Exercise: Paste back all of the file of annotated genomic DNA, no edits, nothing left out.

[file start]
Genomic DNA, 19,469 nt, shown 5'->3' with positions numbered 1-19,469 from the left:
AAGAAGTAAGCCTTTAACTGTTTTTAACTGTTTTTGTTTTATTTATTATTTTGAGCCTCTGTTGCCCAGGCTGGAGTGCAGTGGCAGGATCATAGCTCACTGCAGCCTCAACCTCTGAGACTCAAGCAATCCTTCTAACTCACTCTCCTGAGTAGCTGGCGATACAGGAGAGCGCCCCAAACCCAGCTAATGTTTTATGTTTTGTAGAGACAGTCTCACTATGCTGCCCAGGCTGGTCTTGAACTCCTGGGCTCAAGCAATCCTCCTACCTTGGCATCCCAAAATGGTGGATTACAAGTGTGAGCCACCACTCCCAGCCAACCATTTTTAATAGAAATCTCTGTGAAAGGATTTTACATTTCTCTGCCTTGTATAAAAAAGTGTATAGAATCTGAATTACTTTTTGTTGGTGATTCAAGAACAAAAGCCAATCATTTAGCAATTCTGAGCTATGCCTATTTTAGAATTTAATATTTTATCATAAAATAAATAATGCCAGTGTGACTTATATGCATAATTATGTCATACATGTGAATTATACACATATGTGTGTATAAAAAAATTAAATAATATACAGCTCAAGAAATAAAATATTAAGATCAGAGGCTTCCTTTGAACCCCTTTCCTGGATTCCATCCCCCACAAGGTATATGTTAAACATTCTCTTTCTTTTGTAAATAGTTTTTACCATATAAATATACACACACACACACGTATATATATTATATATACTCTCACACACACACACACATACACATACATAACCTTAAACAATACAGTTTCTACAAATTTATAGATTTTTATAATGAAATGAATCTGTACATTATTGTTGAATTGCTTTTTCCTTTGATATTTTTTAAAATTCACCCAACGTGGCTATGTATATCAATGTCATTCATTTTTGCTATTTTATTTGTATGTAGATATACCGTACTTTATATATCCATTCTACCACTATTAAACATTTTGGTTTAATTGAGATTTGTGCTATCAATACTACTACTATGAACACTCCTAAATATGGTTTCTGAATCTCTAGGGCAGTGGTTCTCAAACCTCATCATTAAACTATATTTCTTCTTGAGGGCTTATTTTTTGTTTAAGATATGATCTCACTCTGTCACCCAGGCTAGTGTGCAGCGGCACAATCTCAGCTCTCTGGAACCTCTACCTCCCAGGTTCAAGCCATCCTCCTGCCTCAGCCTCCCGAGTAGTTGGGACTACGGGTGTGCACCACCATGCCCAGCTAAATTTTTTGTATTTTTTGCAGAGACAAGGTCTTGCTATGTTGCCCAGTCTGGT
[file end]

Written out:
Genomic DNA, 19,469 nt, shown 5'->3' with positions numbered 1-19,469 from the left:
AAGAAGTAAGCCTTTAACTGTTTTTAACTGTTTTTGTTTTATTTATTATTTTGAGCCTCTGTTGCCCAGGCTGGAGTGCAGTGGCAGGATCATAGCTCACTGCAGCCTCAACCTCTGAGACTCAAGCAATCCTTCTAACTCACTCTCCTGAGTAGCTGGCGATACAGGAGAGCGCCCCAAACCCAGCTAATGTTTTATGTTTTGTAGAGACAGTCTCACTATGCTGCCCAGGCTGGTCTTGAACTCCTGGGCTCAAGCAATCCTCCTACCTTGGCATCCCAAAATGGTGGATTACAAGTGTGAGCCACCACTCCCAGCCAACCATTTTTAATAGAAATCTCTGTGAAAGGATTTTACATTTCTCTGCCTTGTATAAAAAAGTGTATAGAATCTGAATTACTTTTTGTTGGTGATTCAAGAACAAAAGCCAATCATTTAGCAATTCTGAGCTATGCCTATTTTAGAATTTAATATTTTATCATAAAATAAATAATGCCAGTGTGACTTATATGCATAATTATGTCATACATGTGAATTATACACATATGTGTGTATAAAAAAATTAAATAATATACAGCTCAAGAAATAAAATATTAAGATCAGAGGCTTCCTTTGAACCCCTTTCCTGGATTCCATCCCCCACAAGGTATATGTTAAACATTCTCTTTCTTTTGTAAATAGTTTTTACCATATAAATATACACACACACACACGTATATATATTATATATACTCTCACACACACACACACATACACATACATAACCTTAAACAATACAGTTTCTACAAATTTATAGATTTTTATAATGAAATGAATCTGTACATTATTGTTGAATTGCTTTTTCCTTTGATATTTTTTAAAATTCACCCAACGTGGCTATGTATATCAATGTCATTCATTTTTGCTATTTTATTTGTATGTAGATATACCGTACTTTATATATCCATTCTACCACTATTAAACATTTTGGTTTAATTGAGATTTGTGCTATCAATACTACTACTATGAACACTCCTAAATATGGTTTCTGAATCTCTAGGGCAGTGGTTCTCAAACCTCATCATTAAACTATATTTCTTCTTGAGGGCTTATTTTTTGTTTAAGATATGATCTCACTCTGTCACCCAGGCTAGTGTGCAGCGGCACAATCTCAGCTCTCTGGAACCTCTACCTCCCAGGTTCAAGCCATCCTCCTGCCTCAGCCTCCCGAGTAGTTGGGACTACGGGTGTGCACCACCATGCCCAGCTAAATTTTTTGTATTTTTTGCAGAGACAAGGTCTTGCTATGTTGCCCAGTCTGGT